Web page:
Manga at the Museum 博物館の漫画 I Curator’s Corner season 4 episode 7

Manga at the Museum 博物館の漫画 I Curator’s Corner season 4 episode 7


Who would think that Buddha and Jesus
would be taking a gap year in downtown Tokyo? I’m Nicole Rousmaniere I’m the IFAC Handa curator of Japanese arts Welcome to my corner. Japanese manga is a very specific way of storytelling and what’s so compelling about it is that it really draws you in and these stories are everyday stories,
they’re historical stories they’re fictional stories, they’re ghost stories, they’re stories that are really from Japan or Japan’s interaction with other countries. And this really is a potent form that we think fits very well with the British Museum’s collecting practice. The British Museum is not so
much about the object itself, it’s about the hand that made that object, it’s about what those objects tell us about the culture it’s about what we can communicate through these objects what are people when they’re looking at this what do they see, what do they read and what does it tell us and manga is a particularly powerful form because it is so visually graphic. Neil MacGregor, the former director of the British Museum said I would like a manga of the British Museum, it was amazing that he thought of that and I went, obviously, to Hoshino Yukinobu. His drawing is exquisite he just makes history come alive he makes these stories that are just so compelling that you have to read them and we thought he would be perfect. It took us a year to to get through but
we finally did and in 2009 after a visit to Sapporo to his studio to tell him about the British Museum we managed to entice him for the first time to England These are two drawings that Hoshino sensei made for us at the British Museum and are in our collections now. He created these from the second trip to the British Museum to do further research. This is a typical gag manga this is Professor munakata looking at the Rosetta stone but the writing is gone and he’s actually turned into the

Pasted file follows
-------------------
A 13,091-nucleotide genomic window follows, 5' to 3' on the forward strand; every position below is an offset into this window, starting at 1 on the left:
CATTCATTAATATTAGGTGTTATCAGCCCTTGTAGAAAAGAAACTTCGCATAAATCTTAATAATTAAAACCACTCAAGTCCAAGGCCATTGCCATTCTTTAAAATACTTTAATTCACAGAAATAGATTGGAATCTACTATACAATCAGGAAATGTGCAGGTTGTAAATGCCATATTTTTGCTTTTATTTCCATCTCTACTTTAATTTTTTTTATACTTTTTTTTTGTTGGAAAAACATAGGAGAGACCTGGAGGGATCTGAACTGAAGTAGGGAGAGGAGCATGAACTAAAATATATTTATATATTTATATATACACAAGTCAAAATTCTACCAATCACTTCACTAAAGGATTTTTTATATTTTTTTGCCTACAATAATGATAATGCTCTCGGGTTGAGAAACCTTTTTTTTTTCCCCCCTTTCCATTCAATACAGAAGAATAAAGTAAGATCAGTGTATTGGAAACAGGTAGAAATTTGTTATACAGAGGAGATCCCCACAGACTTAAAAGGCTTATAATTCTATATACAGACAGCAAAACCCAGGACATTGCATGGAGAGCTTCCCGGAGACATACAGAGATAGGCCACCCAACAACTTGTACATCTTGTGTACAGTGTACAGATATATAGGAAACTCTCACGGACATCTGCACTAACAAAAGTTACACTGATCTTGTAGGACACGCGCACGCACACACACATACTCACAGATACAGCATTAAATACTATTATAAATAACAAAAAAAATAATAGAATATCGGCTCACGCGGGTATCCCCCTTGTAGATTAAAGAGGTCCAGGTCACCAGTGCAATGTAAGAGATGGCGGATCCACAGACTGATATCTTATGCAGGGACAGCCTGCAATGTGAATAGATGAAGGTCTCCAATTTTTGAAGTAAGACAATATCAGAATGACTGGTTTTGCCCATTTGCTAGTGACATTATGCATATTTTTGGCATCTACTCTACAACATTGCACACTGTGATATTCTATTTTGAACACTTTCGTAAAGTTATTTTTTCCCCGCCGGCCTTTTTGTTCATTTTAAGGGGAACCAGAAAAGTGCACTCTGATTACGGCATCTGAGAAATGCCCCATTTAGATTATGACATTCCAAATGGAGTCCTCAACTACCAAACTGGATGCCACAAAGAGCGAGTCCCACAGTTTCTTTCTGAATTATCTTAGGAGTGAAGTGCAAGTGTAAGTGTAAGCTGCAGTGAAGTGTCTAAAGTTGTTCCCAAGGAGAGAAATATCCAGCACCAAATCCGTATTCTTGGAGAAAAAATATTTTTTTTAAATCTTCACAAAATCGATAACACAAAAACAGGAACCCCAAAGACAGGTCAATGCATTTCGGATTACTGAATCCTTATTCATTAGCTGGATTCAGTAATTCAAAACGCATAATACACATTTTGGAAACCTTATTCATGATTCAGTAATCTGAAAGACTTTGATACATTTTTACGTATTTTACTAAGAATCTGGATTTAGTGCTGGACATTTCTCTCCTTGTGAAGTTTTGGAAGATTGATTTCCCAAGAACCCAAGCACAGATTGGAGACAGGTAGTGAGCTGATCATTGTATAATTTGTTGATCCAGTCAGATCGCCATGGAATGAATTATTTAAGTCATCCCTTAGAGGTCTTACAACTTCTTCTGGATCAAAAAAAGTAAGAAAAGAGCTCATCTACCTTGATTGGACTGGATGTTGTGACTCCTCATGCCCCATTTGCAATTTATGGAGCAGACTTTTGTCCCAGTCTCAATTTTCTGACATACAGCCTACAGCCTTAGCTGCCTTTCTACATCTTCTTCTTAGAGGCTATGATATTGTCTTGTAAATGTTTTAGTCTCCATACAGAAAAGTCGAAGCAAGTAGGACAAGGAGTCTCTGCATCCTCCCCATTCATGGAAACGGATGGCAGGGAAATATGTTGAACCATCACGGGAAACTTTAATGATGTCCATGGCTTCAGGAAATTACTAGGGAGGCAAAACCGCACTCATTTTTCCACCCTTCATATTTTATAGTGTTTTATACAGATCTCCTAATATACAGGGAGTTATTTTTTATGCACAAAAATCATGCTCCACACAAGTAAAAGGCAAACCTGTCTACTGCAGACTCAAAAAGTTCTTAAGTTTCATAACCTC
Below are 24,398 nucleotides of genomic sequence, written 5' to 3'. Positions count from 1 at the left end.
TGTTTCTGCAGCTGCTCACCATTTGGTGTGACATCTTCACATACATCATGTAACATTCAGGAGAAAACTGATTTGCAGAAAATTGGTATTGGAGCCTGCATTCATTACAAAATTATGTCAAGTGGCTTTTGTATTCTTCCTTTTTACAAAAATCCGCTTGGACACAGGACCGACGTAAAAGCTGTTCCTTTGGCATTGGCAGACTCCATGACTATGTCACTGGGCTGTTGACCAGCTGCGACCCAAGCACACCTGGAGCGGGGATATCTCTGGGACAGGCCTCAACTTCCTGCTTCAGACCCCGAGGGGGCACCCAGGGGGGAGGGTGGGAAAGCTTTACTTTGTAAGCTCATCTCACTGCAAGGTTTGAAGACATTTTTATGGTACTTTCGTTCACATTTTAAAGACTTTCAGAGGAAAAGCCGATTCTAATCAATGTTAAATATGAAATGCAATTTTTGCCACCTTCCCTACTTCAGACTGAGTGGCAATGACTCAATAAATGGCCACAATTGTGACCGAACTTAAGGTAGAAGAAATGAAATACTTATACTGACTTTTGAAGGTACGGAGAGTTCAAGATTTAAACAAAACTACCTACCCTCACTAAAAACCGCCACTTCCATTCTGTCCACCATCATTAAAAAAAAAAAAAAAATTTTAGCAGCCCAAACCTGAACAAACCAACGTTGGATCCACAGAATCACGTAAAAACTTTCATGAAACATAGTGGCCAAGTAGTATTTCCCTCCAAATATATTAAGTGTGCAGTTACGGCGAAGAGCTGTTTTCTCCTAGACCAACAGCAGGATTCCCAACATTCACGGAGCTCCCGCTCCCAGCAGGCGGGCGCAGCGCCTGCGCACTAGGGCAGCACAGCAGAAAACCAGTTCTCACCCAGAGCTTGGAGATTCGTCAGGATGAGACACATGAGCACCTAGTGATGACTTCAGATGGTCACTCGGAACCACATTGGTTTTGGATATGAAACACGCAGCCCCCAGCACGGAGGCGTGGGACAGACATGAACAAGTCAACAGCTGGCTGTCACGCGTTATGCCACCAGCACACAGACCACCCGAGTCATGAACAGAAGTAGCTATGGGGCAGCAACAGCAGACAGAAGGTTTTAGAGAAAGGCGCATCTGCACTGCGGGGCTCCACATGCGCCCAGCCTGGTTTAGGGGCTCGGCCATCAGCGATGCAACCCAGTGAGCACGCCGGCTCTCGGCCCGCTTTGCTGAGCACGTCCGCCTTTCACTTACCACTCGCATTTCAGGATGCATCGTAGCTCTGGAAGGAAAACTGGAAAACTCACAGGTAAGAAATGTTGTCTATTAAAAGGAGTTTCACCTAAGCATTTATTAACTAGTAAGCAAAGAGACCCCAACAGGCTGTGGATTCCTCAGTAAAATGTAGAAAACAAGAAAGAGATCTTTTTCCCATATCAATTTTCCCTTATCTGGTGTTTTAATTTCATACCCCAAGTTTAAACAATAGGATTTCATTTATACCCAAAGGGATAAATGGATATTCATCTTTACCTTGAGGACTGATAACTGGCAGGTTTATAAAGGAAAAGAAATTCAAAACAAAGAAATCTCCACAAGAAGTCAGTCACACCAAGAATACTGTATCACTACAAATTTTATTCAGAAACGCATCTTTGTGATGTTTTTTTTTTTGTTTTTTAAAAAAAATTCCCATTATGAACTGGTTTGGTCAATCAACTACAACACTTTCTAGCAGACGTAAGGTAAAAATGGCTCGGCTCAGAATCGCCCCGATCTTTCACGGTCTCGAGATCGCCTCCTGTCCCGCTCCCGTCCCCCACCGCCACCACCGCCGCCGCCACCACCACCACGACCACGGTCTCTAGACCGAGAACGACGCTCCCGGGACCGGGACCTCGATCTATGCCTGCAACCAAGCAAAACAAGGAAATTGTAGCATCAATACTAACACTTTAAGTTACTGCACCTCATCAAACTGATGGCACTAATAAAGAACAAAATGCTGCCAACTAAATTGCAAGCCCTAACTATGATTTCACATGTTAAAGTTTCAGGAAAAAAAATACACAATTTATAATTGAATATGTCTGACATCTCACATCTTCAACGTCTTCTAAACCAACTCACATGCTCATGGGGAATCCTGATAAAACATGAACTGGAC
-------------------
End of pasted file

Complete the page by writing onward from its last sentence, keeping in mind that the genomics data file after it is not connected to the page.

rosetta stone but if you look at this one I think this one is particularly
important, here we have professor Munakata pointing out across the ocean
we’re thinking of him perhaps in Japan pointing out towards us or maybe he’s in
British Museum pointing out towards Japan we have our Japanese, part of our
Japanese armour right here that’s in the collection the Sutton Hoo helmet is looming large and something has shifted if we look very carefully we see Britain, we see Europe and what he’s saying is through the objects in the British Museum you see the world. what’s different about the British Museum to other museums is you can look at these treasures from and and really important
objects from all different parts of the world and you find out about yourself. It’s not about… you can find out about them but it’s more about kind of an internal exploration so through the objects we see what we are, we see what
other people are and we come out somehow changed This may be a bit of a surprise
but I think you’ll enjoy it. Nakamura Hikaru is a young female artist
who’s incredibly talented she her series Arakawa under the bridge talked about a
homeless group of people that was living under a bridge in Tokyo, her other very
very hot series which also started in a different magazine called morning sue
this one is published by Kodansha chronicles Buddha and Jesus taking a gap year in downtown Tokyo they’re living in a very small flat right here and here they’re having dinner together and they always wear fantastic t-shirt slogan t-shirts and go through very many different types of adventures and issues together. So this series has been quite compelling you can see Jesus and Buddha creating manga together actually it’s Buddha who is really
interested in be coming a Manga artist they have all sorts of different
adventures, going to different places but what I really wanted to explain is how
manga can take topics that are taboo topics that are emotional topics, that
are very close to one’s heart that you normally can’t speak about and yet they